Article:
As another section to the HS2 Underground railway is completed in London a new station is being constructed in London Euston and the builders have been confronted with a cemetery where 45,000 people were buried from 1788 to 1853 in the St. James Gardens. All the skeletons are carefully being removed and a new site has been selected for their reburial. A memorial service has been held. Now this largest archaeological work that has ever been undertaken in England is well under way with a thousand people taking part. One appreciates the care that is being taken.

What is the reason for all this trouble and expense? When don’t they send in the bulldozers, JCBs, and pile drivers and level the site and clear away soil and skeletons in one swoop? Because these are the remains of men and women made in the image of God. One local resident, a church warden, has succinctly protested, ‘It is quite outrageous that they are going to dig up our dead.’ There is to be respect for the dust of ‘our dead’ even 200 years after they have died.

Paul writes, ‘For none of us liveth to himself, and no man dieth to himself. For whether we live, we live unto the Lord; and whether we die, we die unto the Lord: whether we live therefore, or die, we are the Lord’s. For to this end Christ both died, and rose, and revived, that he might be Lord both of the dead and living’ (Romans 14:7-9)

I remember once having a conversation with Professor John Murray. He told me that something went through him when he attended a funeral service and he heard the presiding minister saying at the graveside over the coffin, ‘Dust to dust; ashes to ashes.’ I said to him, ‘But doesn’t God say, “Dust thou art, and unto dust thou shalt return”?’ ‘Ah yes,’ said the professor earnestly, ‘Dust thou art. . . to dust thou shalt return.’ In other words we are not consigning to the grave mere dust. We are burying the body of someone who is made in the image and likeness of God. From the dust God had created man and transformed him by breathing into his nostrils the breath of life. Everyone is a living soul. And now, with his soul wrenched from him in death, we are committing him as to his body, to the grave. We may not treat him in any other way after his death than with the dignity and respect we showed to him as a psycho-somatic unity when alive. It may be right to give parts of his body to help others in organ transplants as we give blood transfusions when we are alive, but we may not degrade him dismissing him as a bag of dust, and playing football with his head, (Horrors!) and clown about with his limbs, or keeping parts of his anatomy for keepsakes or lucky charms. We bury our dead with respect because in the Bible the dead in Christ are always described as sleeping in Jesus. So we impress on our friends this honourable view of the dead. By the by, today one of our great concerns is the extraordinary cost of funerals and even setting up a simple headstone to state who is the one lying there. There should be no shame in the cheapest from of Christian burial and pastors could well mention this long before there is any specific sick Christian in mind.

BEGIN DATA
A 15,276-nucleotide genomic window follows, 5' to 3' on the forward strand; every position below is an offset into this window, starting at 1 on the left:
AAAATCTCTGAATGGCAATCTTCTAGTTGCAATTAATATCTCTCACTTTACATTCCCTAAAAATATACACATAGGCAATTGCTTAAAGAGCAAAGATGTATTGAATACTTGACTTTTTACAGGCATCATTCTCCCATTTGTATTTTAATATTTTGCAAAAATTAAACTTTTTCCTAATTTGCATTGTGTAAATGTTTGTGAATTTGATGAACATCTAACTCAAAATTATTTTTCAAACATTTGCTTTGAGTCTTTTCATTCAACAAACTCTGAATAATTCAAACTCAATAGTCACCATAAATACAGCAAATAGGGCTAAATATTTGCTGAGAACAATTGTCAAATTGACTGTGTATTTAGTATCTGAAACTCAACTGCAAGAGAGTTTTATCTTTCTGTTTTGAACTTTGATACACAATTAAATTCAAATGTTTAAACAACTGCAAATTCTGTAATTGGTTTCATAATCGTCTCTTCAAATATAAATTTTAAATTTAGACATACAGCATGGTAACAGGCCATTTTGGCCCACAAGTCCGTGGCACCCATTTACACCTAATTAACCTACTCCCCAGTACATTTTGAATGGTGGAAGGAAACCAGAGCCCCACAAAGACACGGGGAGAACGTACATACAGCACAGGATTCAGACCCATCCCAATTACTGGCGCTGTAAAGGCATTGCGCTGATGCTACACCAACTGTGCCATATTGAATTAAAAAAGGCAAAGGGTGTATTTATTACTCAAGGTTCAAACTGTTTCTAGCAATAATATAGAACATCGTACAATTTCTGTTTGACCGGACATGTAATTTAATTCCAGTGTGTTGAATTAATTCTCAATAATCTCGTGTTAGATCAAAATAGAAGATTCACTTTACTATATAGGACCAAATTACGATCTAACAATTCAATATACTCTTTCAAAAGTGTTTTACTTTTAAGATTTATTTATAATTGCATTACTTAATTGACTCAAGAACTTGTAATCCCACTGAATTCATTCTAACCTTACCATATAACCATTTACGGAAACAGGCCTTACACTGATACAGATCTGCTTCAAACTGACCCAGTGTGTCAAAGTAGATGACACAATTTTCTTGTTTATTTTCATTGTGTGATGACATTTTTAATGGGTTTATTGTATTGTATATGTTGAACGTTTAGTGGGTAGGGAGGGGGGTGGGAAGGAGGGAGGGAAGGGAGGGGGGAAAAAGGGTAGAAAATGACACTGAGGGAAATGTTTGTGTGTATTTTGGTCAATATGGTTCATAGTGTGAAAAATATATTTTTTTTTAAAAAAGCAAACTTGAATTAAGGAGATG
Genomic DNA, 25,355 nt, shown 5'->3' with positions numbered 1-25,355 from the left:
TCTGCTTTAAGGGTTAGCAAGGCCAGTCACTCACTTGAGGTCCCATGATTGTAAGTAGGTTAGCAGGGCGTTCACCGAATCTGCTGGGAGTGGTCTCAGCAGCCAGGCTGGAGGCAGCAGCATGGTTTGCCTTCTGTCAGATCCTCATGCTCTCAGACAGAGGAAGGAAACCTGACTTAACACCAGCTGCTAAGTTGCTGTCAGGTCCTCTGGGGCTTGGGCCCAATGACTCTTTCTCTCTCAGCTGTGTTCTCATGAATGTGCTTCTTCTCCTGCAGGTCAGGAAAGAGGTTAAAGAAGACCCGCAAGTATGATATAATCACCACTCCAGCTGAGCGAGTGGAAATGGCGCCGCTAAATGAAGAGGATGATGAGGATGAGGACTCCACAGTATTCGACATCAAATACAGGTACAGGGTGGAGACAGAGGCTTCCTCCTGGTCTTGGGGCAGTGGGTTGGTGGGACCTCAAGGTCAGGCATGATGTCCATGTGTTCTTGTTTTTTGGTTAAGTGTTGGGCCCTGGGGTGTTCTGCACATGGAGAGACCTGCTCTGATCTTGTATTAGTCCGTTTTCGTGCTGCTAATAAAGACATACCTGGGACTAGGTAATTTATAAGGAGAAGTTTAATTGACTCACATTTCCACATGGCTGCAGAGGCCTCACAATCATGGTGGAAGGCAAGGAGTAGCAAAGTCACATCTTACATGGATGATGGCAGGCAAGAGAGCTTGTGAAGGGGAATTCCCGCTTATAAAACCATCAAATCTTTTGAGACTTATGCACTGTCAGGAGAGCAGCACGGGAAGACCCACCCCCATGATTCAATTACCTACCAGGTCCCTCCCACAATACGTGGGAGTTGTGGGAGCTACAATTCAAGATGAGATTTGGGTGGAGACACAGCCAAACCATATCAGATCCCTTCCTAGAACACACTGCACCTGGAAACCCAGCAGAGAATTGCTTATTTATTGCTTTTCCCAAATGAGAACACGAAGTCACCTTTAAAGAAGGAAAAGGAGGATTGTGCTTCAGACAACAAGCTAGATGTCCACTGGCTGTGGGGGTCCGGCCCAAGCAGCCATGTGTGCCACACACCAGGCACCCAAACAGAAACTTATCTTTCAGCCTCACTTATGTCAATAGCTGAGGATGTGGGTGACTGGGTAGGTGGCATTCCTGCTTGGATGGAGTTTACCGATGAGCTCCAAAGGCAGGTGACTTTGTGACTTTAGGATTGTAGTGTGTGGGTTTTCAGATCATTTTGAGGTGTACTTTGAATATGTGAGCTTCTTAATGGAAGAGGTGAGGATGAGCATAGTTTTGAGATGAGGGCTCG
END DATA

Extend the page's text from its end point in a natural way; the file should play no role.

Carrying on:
What was most striking to me was the pertinence of the Scripture passage for that day to the issue described in the paper, the bizarre request rejected by the Scottish council, and then the contrasting honour displayed by family and friends preserved in the Scriptural record describing the death and burial of a much revered man, and finally how that has affected our respect of the dead even in 2019. What have I missed on those days when private devotions have been neglected or done in some peremptory manner?